Smart Strategies To Save on Your Utility Bills This Winter
Federal Department of Energy data estimates average utility spending of more than $1,400 per year, per household. Chances are, you could make better use of that money elsewhere. If you find your bills increasing as the temperature drops, try these tips to reduce your heating and utility bills during the winter.
Seal Heat-Stealing Gaps
Heat can escape your home through even the smallest cracks and crevices. Seal your windows and doors if you notice drafts in these areas. You can use caulk or purchase various sealing options at your local hardware store.
Windows and doors aren't the only areas where heat can escape. If your ductwork has leaks, the heated air won't make it to the rooms of your home. Have a professional conduct an energy audit so you can fully understand where your home loses heat.
Adding insulation to your home might also help keep the heat inside during the winter. This step often makes sense if you have a drafty attic or addition with limited or ineffective insulation.
Stay in One Area
This might be easier said than done if you live with others, but heating only part of the home can dramatically cut your utility bills. Shut the door and turn on the space heater or open the vents in the room you're using, while closing the vents or turning off the heat in other parts of the house.
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Wear Layers of Clothing
Your dad was onto something when he lowered the thermostat and told everyone to put on a sweater. Try that strategy in your own home when you want to reduce your heating bills. Bundle up with winter-appropriate clothing like long pants and fleece sweatshirts, but don't go so far as to wear a coat and gloves indoors.
Turn It Down
Speaking of turning down the thermostat, you can save significantly by keeping it low. Try setting the temperature so it automatically adjusts to 68 degrees during the day and 65 degrees at night.
Don't stop there; you can also turn your water heater temperature down to 120 degrees. Doing so can save you $2 or more a month if you currently have it set at 140, according to Department of Energy recommendations.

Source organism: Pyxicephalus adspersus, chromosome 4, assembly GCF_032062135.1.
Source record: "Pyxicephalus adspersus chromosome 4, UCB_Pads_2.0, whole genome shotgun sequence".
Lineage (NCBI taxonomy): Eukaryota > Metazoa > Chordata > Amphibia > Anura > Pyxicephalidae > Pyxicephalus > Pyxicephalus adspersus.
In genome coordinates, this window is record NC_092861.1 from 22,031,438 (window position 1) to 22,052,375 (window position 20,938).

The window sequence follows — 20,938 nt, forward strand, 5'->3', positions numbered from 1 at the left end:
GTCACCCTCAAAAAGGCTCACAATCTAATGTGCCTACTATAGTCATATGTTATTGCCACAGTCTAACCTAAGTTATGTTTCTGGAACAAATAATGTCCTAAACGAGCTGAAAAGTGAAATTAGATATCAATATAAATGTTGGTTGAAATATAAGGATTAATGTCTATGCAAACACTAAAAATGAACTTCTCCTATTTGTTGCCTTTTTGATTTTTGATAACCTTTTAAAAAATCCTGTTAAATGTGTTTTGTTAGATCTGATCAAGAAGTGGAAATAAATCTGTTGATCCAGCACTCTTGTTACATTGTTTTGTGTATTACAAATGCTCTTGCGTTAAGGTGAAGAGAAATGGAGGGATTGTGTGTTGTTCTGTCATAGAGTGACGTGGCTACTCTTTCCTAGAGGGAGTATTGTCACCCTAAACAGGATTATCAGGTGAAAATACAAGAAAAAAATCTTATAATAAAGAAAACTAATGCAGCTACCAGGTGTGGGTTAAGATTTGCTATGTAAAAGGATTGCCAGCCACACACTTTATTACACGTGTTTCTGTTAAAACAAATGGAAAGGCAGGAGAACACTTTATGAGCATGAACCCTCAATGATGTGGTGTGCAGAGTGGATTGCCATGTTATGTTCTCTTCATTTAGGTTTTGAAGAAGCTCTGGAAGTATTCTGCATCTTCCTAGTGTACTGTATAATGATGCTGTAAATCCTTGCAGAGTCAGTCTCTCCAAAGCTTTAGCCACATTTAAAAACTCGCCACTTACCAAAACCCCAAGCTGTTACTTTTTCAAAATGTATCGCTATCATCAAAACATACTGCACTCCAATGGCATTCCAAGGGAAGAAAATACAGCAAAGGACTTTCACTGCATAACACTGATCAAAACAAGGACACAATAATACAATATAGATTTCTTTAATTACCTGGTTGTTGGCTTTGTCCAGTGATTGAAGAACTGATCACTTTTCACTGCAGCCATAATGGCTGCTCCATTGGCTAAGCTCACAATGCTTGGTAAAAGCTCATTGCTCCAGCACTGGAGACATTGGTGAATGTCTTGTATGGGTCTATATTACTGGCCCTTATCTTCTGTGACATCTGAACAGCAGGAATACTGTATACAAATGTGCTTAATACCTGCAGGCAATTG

While you're at it, turn your fridge down to 38 degrees and your freezer at zero degrees. These temps allow your food to retain freshness and your appliances to work more efficiently.
Use Your Oven
Bake your favorite pie, make a roast or simply throw in an easy batch of slice-and-bake cookies. Turning on your oven and letting heat fill the home will keep it feeling toasty inside even if icicles form outdoors. As a bonus, cooking most of your meals at home will save you money.
Review Your Statements
When you get your energy bill in the mail, read it thoroughly. Circle any fees that seem excessive or charges you don't understand. Then, call your utility company and ask to have these fees removed from your bill. You may be able to negotiate a lower monthly payment.
Consider Energy-Efficient Appliances
If your HVAC system needs frequent repairs or doesn't heat your home as expected, it may be nearing the end of its life. If your heater has lasted at least 15 years, consider upgrading to an energy-efficient model. In addition to the utility savings you'll see, you might also qualify for federal and state tax breaks associated with energy-efficient upgrades.
Switch Your Ceiling Fan Blades
Did you know your home's ceiling fan can help warm the room in the winter? Set the blades so they rotate clockwise. When you turn on the fan, it will circulate upward and force the warm air down. Don't forget to switch the blades back to clockwise when summer arrives.
Taking these steps can help reduce your heat spending no matter how low the temperature drops outside.